Douglas Flemons & Leonard M. Gralnik
Reviewer Julia Denington
Relational Suicide Assessment (RSA) is written by Douglas Flemons, family therapist and Leonard Gralnik, psychiatrist, both working in Florida, USA. It is an easy read, consisting of five chapters that are well structured and progress logically. It is however important not be misled by the title – the relational aspect does not refer to the therapeutic relationship, but rather the significance of the client’s intra and interpersonal world of relationships. Theoretically, RSA is based mainly on systemic principles, while also considering the importance of empathy, in order to establish a safe and trusting relationship. In addition, it seems to consider ideas from cognitive behavioural therapy and solution-focused work.
RSA provides a step-by-step approach for assessing suicidal clients. It is grounded in research findings regarding both risk and protective factors. Research data is referred to throughout in order to back up evidence for the assessment process, rather than as a focus for understanding suicide risk. The authors have devised a thorough semi-structured interview, the ‘Risk and Resource Interview Guide’ (RRIG), which enables clinicians to conduct a free-flowing interview. The structure and questions of the interview are based on the ‘client’ and their ‘significant others’, and considers in detail risk factors and resources for both.
Chapter 1 covers the “Foundations” for RSA. It refers to methods and assessment scales used for assessing suicide, some of which the authors incorporate into, yet also differ from, in RSA; it generally sets the tone for the book. Chapter 2 outlines the “Therapeutic Principles” that inform RSA. In particular, it considers the world of relationships we live in, dynamic processes, the client’s interpersonal and intrapersonal world, and the importance for the therapist to communicate empathically. Chapter 3, “Risks and Resources”, covers what information the therapist needs to gather and how to go about it (RRIG). It takes the reader through all the possible questions and issues to be covered. This is helped by references to many clinical examples. Chapter 4 is about the client’s “Safety” and the importance of making a safety plan following assessment. Chapter 5 shows us the “RSA In Action”, giving a transcript of an assessment with Douglas Flemons and Steve, a client who was seen in a student counselling centre. It brings all the earlier thinking and ideas into action in an accessible way.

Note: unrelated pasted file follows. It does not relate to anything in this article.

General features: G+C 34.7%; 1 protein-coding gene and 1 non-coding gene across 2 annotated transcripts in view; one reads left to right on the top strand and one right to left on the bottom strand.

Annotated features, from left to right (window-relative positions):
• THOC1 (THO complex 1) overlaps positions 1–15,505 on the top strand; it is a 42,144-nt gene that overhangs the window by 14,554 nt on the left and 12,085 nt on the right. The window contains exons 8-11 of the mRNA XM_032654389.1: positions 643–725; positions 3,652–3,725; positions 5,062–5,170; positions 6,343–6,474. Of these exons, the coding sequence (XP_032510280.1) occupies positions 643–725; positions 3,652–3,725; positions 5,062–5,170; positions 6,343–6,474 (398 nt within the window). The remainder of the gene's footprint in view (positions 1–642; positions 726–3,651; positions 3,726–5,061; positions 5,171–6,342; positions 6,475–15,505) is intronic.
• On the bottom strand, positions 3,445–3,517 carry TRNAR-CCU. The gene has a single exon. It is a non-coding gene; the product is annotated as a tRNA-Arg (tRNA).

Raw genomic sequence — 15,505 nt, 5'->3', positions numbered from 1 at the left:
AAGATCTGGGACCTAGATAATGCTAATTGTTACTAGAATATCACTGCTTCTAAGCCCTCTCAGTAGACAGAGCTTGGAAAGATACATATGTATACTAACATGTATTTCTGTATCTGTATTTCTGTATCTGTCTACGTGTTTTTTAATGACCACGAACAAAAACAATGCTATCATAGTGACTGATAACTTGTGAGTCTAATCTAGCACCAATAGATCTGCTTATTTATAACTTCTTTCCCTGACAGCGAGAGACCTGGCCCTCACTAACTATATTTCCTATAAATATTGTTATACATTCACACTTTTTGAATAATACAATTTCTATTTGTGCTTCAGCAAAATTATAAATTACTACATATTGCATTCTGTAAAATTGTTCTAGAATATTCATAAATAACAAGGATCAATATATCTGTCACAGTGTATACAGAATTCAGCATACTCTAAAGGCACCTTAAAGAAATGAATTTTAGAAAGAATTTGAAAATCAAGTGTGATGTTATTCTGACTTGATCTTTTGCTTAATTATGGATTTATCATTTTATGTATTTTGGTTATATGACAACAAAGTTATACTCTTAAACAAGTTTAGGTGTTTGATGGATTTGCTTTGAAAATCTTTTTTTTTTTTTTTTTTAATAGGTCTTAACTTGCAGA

Throughout the book, emphasis is on a collaborative approach, encouraging empathy, curiosity and acknowledging the client as their own ‘expert’ in understanding their behaviour, thought patterns, relationships and experiences.
This book is not about “therapy” per se, but focuses on assessment, which in itself may be therapeutic. The clinician (with the client’s agreement) may decide to invite the client’s ‘significant others’ to sessions as well as involve them in the client’s safety plan.
The RRIG is on the one hand rather straightforward and makes good sense. However it also requires a level of skill and expertise for the clinician to be competent in and to implement with ease. It is an aid that identifies the many areas the clinician should cover, and is not recommended for use as a questionnaire.
For whom this book is intended is unclear, and it would have been helpful to include possible differences in how to use RSA, depending on the work context for clinicians. For example, for those working in Child and Adolescent Mental Health Services, Student Counselling Services, Community Mental Health Teams or IAPT Services, it is a helpful guide to considering how to conduct suicide assessments. For the private practitioner working in isolation it may be more complex. It is important that the reader/clinician is open and responsive to working systemically in order to find RSA a helpful resource. Working in isolation, without ready access to other team members, may create complications. Implementing the RSA requires regular practice and for those who are not routinely seeing suicidal clients it could be difficult to become proficient.
A chapter on supervision would have been beneficial as I noticed only a couple of brief references. Given the complex and evocative nature of working with suicidal clients, I would have liked to read more explicitly about the importance of safe and solid supervision, and for examples to be included.
Overall this is a comprehensive book, which should be welcomed by systemic practitioners and clinicians who are routinely undertaking suicide assessments.
Julia Denington is joint Head of First Year at The Minster Centre, and teaches Skills and Object Relations. She also supervises second year students and runs weekend trainings on Eating Disorders and Self-harm and Suicide for finalists. She worked for many years in a CAMHS service in Richmond, specialising in treating adolescents with eating disorders and self-harming behaviours. Julia has a private practice in Kew, Surrey.